Hanbok Juxtaposition, 3 Shots from the Bus Stop

Hanbok Juxtaposition, 3 Shots from the Bus Stop

watermarked hanbok bus stop 2 watermarked hanbok bus stop 3

Korea is a country of contrasts. The ancient and crumbling lay beside the the pristine and modern. Not only is this apparent architecturally, but socially and culturally as well.

Here we can see a lady wearing traditional Korean dress, the hanbok. This formal clothing dates back to the Joseon Dynasty, yet is still worn today – even by folks waiting to catch a bus. These three shots were taken at a bus stop in Anseong, South Korea, with my new analog love – the Rolleiflex Automat A – on Kodak Tri-X 400 film that was personally souped up in the darkroom with D76.

Now, don’t let the ‘auto’ in Automat fool you. This camera is completely manual – from focusing to selecting shutter speed and aperture. It requires no batteries and has no light meter. It’s challenging to shoot with, but well worth it. I love using its twin lens and waist level view finder to capture candid snaps on the street. © Patrick Bresnahan


13 thoughts on “Hanbok Juxtaposition, 3 Shots from the Bus Stop

    • Thank you, your comments are appreciated : ) I’m really head over heels for this camera! It’s build, quality, and engineering are superb. It’s amazing that a camera from 1951 can work so well ~

  1. Lovely pics – especially the last one, with the boy’s surprised expression. The bokeh from the Automat really is lovely.

    • Thank you, I appreciate it! Agreed, this Rolleiflex has some lovely bokeh. Even though I have the cheaper lens, the Tessar 3.5, the photos still come out really crisp and with a soft, pleasant bokeh. I’ve only shot a few rolls with this camera, but I’ve been mighty impressed by her quality. I can’t wait to get out and shoot some more : )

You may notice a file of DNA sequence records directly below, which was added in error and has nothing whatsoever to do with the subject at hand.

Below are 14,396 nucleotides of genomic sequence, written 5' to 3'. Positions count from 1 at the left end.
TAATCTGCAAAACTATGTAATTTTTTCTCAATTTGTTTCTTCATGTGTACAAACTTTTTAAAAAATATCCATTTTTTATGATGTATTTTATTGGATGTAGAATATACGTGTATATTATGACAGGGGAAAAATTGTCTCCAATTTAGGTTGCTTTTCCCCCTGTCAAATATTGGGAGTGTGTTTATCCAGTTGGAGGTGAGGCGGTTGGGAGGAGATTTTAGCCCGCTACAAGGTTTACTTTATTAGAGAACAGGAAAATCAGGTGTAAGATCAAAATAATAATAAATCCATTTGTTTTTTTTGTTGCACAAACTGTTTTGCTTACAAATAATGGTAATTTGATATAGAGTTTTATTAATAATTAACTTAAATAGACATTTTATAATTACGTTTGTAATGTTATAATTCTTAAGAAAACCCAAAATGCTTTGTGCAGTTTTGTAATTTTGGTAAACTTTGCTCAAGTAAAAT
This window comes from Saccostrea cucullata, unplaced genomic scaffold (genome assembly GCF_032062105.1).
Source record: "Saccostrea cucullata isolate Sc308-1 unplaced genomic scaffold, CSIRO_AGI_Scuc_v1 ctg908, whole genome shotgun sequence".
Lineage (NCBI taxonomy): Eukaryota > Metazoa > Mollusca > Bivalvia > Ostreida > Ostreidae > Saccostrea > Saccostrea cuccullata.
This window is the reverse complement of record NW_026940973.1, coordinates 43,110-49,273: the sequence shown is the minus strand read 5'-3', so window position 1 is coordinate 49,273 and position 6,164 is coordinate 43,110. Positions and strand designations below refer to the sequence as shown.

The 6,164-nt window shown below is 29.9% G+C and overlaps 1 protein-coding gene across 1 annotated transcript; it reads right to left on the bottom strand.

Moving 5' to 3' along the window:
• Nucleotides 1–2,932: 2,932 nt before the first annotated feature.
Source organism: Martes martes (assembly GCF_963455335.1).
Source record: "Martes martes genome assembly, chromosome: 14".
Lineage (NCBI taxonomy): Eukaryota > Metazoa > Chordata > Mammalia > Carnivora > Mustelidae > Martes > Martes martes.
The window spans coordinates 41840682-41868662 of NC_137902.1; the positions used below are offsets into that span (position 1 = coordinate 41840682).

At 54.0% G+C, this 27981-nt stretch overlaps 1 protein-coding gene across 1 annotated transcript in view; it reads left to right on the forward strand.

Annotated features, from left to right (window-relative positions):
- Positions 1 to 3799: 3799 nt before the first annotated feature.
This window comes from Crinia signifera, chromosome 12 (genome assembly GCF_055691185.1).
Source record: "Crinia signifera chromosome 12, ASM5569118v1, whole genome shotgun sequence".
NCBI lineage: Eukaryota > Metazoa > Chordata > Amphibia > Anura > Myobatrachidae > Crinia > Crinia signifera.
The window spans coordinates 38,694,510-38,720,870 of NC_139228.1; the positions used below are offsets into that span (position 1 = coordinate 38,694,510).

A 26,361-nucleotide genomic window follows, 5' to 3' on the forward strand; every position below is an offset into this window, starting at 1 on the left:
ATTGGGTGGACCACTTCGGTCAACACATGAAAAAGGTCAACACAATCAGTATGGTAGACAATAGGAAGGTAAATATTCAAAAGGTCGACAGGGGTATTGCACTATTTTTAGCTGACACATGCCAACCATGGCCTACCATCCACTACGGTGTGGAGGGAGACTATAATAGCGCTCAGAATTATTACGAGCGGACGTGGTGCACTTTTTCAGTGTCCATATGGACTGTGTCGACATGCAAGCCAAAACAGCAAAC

• Thank you, I couldn’t agree more! I’ve been eager to get a Rolleiflex for a few years now – ever since I started getting into photography, particularly film photography and shooting medium format. It’s the perfect camera to shoot on the streets. It’s quiet, and most people don’t even realize it’s a camera or that I’m taking their picture since it’s a TLR.

    • Wow, thank you so much! You’re too sweet. I think there are many good reasons to shoot film over digital, yet one of the greatest things about film is that one can hold on to their negatives. It’s easy to lose a USB or have a hard drive crash. Yet, since I have a folder full of negatives, I’ll hopefully be able to share my photos with the generations to come : )

  2. Pingback: Hanboks and Light Leaks | pj brez photography

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